Two Smugglers Go to Jail Over the Death of the Syrian Toddler Whose Body Washed Ashore in Turkey

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Trial Over Aylan Kurdi's Death in Turkey's Mugla
Turkish gendarmeries escort two Syrians, arrested on suspicion of causing deaths of five refugees, including Aylan Kurdi.Photo: Anadolu Agency/2016 Anadolu Agency

A tiny child, facedown on the sand, waves slipping over his body. That image of Alan Kurdi, a 3-year-old whose body washed up on a beach in Turkey after his boat filled with refugees capsized in the Aegean Sea, captured the world’s failure to respond to the spiraling migrant crisis. Now two men who tried to help smuggle Kurdi and other refugees in a boat from Turkey to Greece face more than four years in prison for the dangerous crossing that led to the toddler’s death.

Two Syrians, Muwafaka Alabash and Asem Alfrhad, were found guilty in Turkey of human trafficking, in a trial that lasted a little less than a month. Prosecutors had sought to convict the men both for smuggling and for deliberate negligence in the death of the Kurdi, his 5-year-old brother, his mother, and two other refugees. The court acquitted them of the more serious charge of deliberate negligence, saying there wasn’t enough evidence. Alabash and Alfrhad originally faced a sentence of up to 35 years in prison. Each received five years in prison, though the court has now reduced that punishment for a few months’ good behavior, reports the Times.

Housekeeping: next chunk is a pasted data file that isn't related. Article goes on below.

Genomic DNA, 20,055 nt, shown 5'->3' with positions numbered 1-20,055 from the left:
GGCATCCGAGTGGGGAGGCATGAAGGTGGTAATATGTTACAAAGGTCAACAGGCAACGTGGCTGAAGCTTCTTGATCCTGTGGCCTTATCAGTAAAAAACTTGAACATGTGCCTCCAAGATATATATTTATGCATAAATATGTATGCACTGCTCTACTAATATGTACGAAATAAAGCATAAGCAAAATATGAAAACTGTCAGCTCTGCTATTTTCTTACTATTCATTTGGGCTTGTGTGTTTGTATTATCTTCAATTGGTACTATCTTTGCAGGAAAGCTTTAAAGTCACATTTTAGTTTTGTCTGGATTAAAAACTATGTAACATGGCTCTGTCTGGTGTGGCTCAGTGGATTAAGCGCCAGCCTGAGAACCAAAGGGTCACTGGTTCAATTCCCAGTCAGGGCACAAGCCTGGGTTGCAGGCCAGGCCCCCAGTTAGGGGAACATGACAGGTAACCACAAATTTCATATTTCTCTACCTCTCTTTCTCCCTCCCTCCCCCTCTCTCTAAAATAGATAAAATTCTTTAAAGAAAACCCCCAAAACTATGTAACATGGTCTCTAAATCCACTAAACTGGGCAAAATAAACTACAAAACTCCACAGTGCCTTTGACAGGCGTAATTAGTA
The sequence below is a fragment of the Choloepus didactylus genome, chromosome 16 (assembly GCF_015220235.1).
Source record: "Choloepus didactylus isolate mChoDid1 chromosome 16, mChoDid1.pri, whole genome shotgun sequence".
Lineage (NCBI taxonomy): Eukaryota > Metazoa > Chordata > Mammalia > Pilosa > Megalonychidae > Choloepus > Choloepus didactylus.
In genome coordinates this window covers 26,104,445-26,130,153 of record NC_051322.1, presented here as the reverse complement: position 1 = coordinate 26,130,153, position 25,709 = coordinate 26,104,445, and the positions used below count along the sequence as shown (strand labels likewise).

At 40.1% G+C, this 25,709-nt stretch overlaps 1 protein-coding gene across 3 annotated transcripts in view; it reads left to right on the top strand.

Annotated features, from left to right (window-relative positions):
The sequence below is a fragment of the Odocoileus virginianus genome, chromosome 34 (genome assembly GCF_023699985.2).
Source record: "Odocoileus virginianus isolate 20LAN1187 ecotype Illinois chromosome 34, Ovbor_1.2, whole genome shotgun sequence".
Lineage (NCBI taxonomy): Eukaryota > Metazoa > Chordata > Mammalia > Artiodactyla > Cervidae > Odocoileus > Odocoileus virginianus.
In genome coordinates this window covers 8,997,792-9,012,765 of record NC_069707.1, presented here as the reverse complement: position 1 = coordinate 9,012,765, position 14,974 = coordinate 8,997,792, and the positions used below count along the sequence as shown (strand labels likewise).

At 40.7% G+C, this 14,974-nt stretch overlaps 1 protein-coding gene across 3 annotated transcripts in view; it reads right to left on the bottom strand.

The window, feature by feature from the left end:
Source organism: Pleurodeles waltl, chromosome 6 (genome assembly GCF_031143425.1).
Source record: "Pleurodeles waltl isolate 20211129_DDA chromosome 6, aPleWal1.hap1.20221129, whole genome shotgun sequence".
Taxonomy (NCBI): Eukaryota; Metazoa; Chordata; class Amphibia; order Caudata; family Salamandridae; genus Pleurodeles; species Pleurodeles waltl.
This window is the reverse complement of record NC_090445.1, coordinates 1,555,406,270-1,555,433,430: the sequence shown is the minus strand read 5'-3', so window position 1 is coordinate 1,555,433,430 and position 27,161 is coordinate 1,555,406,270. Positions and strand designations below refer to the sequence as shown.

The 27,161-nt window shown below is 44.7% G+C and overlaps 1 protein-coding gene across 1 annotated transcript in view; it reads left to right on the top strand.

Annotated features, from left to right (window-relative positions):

The accused smugglers have a right to appeal, and they seem likely to do so. Alabash and Alfrhad claim they were only middlemen and didn’t run the trafficking ring. Instead, the men have lobbed accusations at the dead toddler’s father, Abdullah Kurdi, claiming he was responsible for organizing the trip. Kurdi has denied those charges.

The conviction came down just as European and Turkish leaders plan to meet for a summit Monday to try to, once again, figure out some way to stem the exodus of refugees to Europe. European leaders have already pledged $3 billion to Turkey to help the country accommodate refugees and crack down on smuggling operations like the one that killed Kurdi and more than 3,700 last year. But, with more than 134,000 migrant arrivals so far in 2016 (and a little more than 400 deaths), the count could match — or outpace — the 1 million people who reached Europe in 2015.